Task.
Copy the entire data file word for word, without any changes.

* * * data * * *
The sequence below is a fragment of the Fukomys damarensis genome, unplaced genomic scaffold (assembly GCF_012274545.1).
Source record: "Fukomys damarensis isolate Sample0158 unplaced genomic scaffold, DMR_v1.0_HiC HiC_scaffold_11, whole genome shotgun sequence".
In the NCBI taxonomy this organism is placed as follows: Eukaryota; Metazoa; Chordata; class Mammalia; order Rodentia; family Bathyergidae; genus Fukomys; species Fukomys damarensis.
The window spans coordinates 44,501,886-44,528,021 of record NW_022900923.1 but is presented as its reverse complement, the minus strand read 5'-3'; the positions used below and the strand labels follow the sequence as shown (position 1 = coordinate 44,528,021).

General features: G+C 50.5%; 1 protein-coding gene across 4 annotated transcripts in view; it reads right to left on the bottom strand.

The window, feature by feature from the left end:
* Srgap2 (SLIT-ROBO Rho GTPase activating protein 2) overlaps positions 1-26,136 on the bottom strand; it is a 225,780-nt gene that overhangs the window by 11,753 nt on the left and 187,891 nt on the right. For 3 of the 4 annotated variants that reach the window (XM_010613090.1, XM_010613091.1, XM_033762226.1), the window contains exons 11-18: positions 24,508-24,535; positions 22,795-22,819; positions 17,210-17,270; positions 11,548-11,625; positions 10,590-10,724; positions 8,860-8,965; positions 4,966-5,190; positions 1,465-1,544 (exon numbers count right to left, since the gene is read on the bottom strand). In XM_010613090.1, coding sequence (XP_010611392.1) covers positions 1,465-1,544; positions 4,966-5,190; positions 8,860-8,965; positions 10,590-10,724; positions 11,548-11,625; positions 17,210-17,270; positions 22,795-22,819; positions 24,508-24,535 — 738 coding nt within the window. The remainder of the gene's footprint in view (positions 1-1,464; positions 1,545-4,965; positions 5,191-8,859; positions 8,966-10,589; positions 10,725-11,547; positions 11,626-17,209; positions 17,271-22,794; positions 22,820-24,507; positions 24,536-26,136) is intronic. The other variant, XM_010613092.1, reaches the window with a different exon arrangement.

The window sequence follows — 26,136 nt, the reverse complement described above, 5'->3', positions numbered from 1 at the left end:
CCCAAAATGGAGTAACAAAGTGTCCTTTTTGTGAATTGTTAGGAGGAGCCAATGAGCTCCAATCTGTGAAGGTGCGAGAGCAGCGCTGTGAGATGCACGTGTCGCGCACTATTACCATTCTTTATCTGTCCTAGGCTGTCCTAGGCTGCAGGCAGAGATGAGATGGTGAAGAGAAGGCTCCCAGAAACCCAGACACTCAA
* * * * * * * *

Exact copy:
The sequence below is a fragment of the Fukomys damarensis genome, unplaced genomic scaffold (assembly GCF_012274545.1).
Source record: "Fukomys damarensis isolate Sample0158 unplaced genomic scaffold, DMR_v1.0_HiC HiC_scaffold_11, whole genome shotgun sequence".
In the NCBI taxonomy this organism is placed as follows: Eukaryota; Metazoa; Chordata; class Mammalia; order Rodentia; family Bathyergidae; genus Fukomys; species Fukomys damarensis.
The window spans coordinates 44,501,886-44,528,021 of record NW_022900923.1 but is presented as its reverse complement, the minus strand read 5'-3'; the positions used below and the strand labels follow the sequence as shown (position 1 = coordinate 44,528,021).

General features: G+C 50.5%; 1 protein-coding gene across 4 annotated transcripts in view; it reads right to left on the bottom strand.

The window, feature by feature from the left end:
* Srgap2 (SLIT-ROBO Rho GTPase activating protein 2) overlaps positions 1-26,136 on the bottom strand; it is a 225,780-nt gene that overhangs the window by 11,753 nt on the left and 187,891 nt on the right. For 3 of the 4 annotated variants that reach the window (XM_010613090.1, XM_010613091.1, XM_033762226.1), the window contains exons 11-18: positions 24,508-24,535; positions 22,795-22,819; positions 17,210-17,270; positions 11,548-11,625; positions 10,590-10,724; positions 8,860-8,965; positions 4,966-5,190; positions 1,465-1,544 (exon numbers count right to left, since the gene is read on the bottom strand). In XM_010613090.1, coding sequence (XP_010611392.1) covers positions 1,465-1,544; positions 4,966-5,190; positions 8,860-8,965; positions 10,590-10,724; positions 11,548-11,625; positions 17,210-17,270; positions 22,795-22,819; positions 24,508-24,535 — 738 coding nt within the window. The remainder of the gene's footprint in view (positions 1-1,464; positions 1,545-4,965; positions 5,191-8,859; positions 8,966-10,589; positions 10,725-11,547; positions 11,626-17,209; positions 17,271-22,794; positions 22,820-24,507; positions 24,536-26,136) is intronic. The other variant, XM_010613092.1, reaches the window with a different exon arrangement.

The window sequence follows — 26,136 nt, the reverse complement described above, 5'->3', positions numbered from 1 at the left end:
CCCAAAATGGAGTAACAAAGTGTCCTTTTTGTGAATTGTTAGGAGGAGCCAATGAGCTCCAATCTGTGAAGGTGCGAGAGCAGCGCTGTGAGATGCACGTGTCGCGCACTATTACCATTCTTTATCTGTCCTAGGCTGTCCTAGGCTGCAGGCAGAGATGAGATGGTGAAGAGAAGGCTCCCAGAAACCCAGACACTCAA